Private Roads – Who’s In Charge?

What FOCA sees: Local committees or road groups are an important piece of the puzzle when it comes to private roads. Residents using these non-municipal routes to access their properties have a common interest and a shared commitment to the roads’ condition, and safety. Ensuring uninterrupted access, fair use and sharing of the costs of these important community assets means planning ahead and ensuring everyone is included in the decision making.

Having up to date road-related bylaws can ensure there are clear rules about the process for deciding who makes decisions about the road, and who pays for what.

By agreeing to a decision-making process, everyone can be assured their interests are fairly represented. Done in advance, without a burning issue or personalities in the mix – gives everyone a common framework for decision-making and for resolving disputes.

Related news items:

March 2022 – Cottage Q&A: Can you post ‘No Trespassing’ signs? (Cottage Life)

Nov.30, 2021 – Cottage country snow plows are frozen in place. Why Haliburton roads may be a nightmare this winter (Toronto Star)

November 2019 – Council weighs fairness of plowing selected cottage roads (Timmins) Also, Timmins has a process for ‘elevating’ non-serviced roads to become serviced; download a copy of the 2016 Charland & Bertrand Road Winter plowing report (PDF, 14 pages)

November 2019 – If passed as part of the government’s proposed Bill 132, “Better for People, Smarter for Business” Act, the Ministry of Transportation would set out specific requirements in the regulations for a municipality to permit off-road vehicles (ORV) on their roads. According to the Province, this will be done in consultation with industry, the ORV riding community, municipalities and enforcement services. Read more.

June 2017 – Can I Allow a Friend to Use Shared Private Road in Cottage Country? (Toronto Star)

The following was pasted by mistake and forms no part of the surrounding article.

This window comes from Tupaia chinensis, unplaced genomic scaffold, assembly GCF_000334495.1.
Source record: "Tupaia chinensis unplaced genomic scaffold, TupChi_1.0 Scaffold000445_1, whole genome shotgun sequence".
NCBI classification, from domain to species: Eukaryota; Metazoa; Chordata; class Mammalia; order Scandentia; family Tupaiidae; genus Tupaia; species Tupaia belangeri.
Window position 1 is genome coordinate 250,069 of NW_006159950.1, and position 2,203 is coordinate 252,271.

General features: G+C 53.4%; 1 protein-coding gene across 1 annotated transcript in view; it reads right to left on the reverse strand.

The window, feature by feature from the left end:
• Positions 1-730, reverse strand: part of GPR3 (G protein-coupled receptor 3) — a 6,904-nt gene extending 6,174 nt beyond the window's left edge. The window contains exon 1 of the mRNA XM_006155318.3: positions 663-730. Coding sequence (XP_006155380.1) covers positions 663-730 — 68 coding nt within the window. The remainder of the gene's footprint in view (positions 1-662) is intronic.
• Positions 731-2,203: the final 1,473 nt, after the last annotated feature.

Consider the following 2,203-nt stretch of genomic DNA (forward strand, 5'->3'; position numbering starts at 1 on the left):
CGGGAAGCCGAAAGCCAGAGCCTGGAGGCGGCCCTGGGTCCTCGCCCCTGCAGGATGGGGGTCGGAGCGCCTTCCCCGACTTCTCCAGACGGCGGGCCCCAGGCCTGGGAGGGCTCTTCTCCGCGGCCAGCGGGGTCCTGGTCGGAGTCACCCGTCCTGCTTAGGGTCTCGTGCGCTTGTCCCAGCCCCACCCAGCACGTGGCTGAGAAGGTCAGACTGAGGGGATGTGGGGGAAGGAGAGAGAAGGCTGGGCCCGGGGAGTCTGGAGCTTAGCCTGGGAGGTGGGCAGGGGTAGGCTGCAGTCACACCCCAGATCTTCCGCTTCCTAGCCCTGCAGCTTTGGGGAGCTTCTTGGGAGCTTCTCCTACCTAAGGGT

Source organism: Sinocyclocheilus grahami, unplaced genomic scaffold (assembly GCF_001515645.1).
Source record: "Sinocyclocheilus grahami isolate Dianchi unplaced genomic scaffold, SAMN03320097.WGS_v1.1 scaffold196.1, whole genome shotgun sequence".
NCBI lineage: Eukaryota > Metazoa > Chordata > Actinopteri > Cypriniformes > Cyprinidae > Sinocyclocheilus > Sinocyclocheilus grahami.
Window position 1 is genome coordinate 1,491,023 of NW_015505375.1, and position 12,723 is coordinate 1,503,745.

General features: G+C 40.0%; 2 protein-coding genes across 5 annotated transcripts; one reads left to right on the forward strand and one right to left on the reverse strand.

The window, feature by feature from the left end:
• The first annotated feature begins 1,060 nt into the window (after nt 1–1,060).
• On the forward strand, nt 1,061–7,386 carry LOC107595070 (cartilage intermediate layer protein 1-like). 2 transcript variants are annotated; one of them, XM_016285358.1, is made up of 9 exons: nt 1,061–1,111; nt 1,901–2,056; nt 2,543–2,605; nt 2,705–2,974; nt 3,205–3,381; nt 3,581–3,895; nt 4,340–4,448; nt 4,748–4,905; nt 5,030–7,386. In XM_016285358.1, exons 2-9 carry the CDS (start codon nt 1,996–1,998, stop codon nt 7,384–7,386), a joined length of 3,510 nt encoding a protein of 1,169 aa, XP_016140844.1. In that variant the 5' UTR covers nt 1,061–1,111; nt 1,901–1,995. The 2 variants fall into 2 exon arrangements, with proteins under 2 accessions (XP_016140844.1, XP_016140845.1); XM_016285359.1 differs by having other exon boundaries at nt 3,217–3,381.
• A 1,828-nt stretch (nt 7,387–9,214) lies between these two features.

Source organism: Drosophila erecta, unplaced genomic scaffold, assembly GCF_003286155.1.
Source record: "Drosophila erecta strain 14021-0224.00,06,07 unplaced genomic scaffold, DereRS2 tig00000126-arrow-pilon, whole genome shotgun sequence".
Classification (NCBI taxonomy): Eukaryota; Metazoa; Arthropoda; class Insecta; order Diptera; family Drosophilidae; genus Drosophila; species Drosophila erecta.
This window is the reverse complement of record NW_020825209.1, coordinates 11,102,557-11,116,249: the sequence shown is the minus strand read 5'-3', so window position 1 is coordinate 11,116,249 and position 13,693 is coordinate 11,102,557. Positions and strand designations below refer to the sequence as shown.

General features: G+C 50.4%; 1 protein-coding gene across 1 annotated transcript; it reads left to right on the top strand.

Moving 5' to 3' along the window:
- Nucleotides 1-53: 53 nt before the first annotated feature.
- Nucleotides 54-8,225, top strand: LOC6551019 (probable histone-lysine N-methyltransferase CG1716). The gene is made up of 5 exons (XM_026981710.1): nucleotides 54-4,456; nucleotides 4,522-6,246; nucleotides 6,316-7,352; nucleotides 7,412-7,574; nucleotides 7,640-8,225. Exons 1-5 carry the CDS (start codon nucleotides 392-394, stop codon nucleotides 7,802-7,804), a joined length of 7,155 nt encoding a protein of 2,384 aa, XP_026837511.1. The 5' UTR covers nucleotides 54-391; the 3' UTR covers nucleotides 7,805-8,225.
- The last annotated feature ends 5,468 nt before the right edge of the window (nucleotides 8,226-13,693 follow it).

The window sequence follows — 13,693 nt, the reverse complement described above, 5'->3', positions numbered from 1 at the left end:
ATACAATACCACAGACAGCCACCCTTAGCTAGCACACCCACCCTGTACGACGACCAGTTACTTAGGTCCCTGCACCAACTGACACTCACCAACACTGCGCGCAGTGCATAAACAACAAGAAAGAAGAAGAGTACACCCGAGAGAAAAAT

March 2017 – Snow Removal Pricing – what’s legal and what’s not (Government of Canada)

Snow Blower Photo from Randy FrenchOver the years, many cottage road associations have found that the easiest and fairest way to pay the annual cost of private road maintenance is for every property owner to pay equally.

One common problem arises when there are people that use the road differently and how to reflect this different value of the road to different users. Some will want to use the road year ’round; others only access the road seasonally.

The budget and maintenance impacts of seasonally maintained versus year-round use needs to be clearly communicated and the implications for every resident understood.

A good set of bylaws will recognize the implications of road maintenance, and snow plowing, and will specify exactly how money collected for the road is to be spent.

Do you have a solid and functional set of road bylaws? Share them with others by emailing them to FOCA (No names will be used).

See our additional road resource webpages:

NOTE: FOCA cannot provide specific advice on individual road problems, but can act as a sounding board and clearing house for general questions related to roads. Please email FOCA  if we can be of any assistance, or to share your road success story.

Terry ReesPrivate Roads – Who’s In Charge?